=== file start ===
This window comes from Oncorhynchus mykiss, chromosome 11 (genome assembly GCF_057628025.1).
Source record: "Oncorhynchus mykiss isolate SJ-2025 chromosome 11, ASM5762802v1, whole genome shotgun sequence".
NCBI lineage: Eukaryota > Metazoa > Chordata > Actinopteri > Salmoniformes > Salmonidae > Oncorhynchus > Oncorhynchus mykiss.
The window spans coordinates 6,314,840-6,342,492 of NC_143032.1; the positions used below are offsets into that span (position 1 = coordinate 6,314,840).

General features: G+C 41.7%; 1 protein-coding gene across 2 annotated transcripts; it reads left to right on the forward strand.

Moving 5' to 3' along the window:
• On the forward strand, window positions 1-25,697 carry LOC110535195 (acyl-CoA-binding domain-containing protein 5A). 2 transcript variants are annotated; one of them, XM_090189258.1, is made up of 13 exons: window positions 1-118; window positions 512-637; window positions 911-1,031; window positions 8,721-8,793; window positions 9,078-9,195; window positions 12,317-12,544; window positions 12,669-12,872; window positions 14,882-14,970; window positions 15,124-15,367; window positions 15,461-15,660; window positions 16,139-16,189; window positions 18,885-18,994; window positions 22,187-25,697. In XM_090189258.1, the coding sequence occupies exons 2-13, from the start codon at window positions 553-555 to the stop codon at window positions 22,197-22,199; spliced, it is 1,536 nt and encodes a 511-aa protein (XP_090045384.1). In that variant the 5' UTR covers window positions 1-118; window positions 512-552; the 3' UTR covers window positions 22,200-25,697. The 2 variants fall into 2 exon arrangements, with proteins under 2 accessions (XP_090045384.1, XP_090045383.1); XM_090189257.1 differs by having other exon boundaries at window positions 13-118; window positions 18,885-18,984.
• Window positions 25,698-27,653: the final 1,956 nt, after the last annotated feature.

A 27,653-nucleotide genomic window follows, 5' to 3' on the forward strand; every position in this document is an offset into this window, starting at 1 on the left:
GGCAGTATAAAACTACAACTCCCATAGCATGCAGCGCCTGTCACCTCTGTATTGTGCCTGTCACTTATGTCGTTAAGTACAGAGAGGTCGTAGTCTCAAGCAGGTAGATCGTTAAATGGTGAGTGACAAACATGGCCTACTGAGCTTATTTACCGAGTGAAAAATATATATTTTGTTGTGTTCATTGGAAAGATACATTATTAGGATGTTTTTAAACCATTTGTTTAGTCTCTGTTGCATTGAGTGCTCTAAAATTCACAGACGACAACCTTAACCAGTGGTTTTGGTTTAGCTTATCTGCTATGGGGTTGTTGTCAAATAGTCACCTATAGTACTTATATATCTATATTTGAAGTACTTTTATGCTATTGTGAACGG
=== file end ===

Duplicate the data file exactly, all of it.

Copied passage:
This window comes from Oncorhynchus mykiss, chromosome 11 (genome assembly GCF_057628025.1).
Source record: "Oncorhynchus mykiss isolate SJ-2025 chromosome 11, ASM5762802v1, whole genome shotgun sequence".
NCBI lineage: Eukaryota > Metazoa > Chordata > Actinopteri > Salmoniformes > Salmonidae > Oncorhynchus > Oncorhynchus mykiss.
The window spans coordinates 6,314,840-6,342,492 of NC_143032.1; the positions used below are offsets into that span (position 1 = coordinate 6,314,840).

General features: G+C 41.7%; 1 protein-coding gene across 2 annotated transcripts; it reads left to right on the forward strand.

Moving 5' to 3' along the window:
• On the forward strand, window positions 1-25,697 carry LOC110535195 (acyl-CoA-binding domain-containing protein 5A). 2 transcript variants are annotated; one of them, XM_090189258.1, is made up of 13 exons: window positions 1-118; window positions 512-637; window positions 911-1,031; window positions 8,721-8,793; window positions 9,078-9,195; window positions 12,317-12,544; window positions 12,669-12,872; window positions 14,882-14,970; window positions 15,124-15,367; window positions 15,461-15,660; window positions 16,139-16,189; window positions 18,885-18,994; window positions 22,187-25,697. In XM_090189258.1, the coding sequence occupies exons 2-13, from the start codon at window positions 553-555 to the stop codon at window positions 22,197-22,199; spliced, it is 1,536 nt and encodes a 511-aa protein (XP_090045384.1). In that variant the 5' UTR covers window positions 1-118; window positions 512-552; the 3' UTR covers window positions 22,200-25,697. The 2 variants fall into 2 exon arrangements, with proteins under 2 accessions (XP_090045384.1, XP_090045383.1); XM_090189257.1 differs by having other exon boundaries at window positions 13-118; window positions 18,885-18,984.
• Window positions 25,698-27,653: the final 1,956 nt, after the last annotated feature.

A 27,653-nucleotide genomic window follows, 5' to 3' on the forward strand; every position in this document is an offset into this window, starting at 1 on the left:
GGCAGTATAAAACTACAACTCCCATAGCATGCAGCGCCTGTCACCTCTGTATTGTGCCTGTCACTTATGTCGTTAAGTACAGAGAGGTCGTAGTCTCAAGCAGGTAGATCGTTAAATGGTGAGTGACAAACATGGCCTACTGAGCTTATTTACCGAGTGAAAAATATATATTTTGTTGTGTTCATTGGAAAGATACATTATTAGGATGTTTTTAAACCATTTGTTTAGTCTCTGTTGCATTGAGTGCTCTAAAATTCACAGACGACAACCTTAACCAGTGGTTTTGGTTTAGCTTATCTGCTATGGGGTTGTTGTCAAATAGTCACCTATAGTACTTATATATCTATATTTGAAGTACTTTTATGCTATTGTGAACGG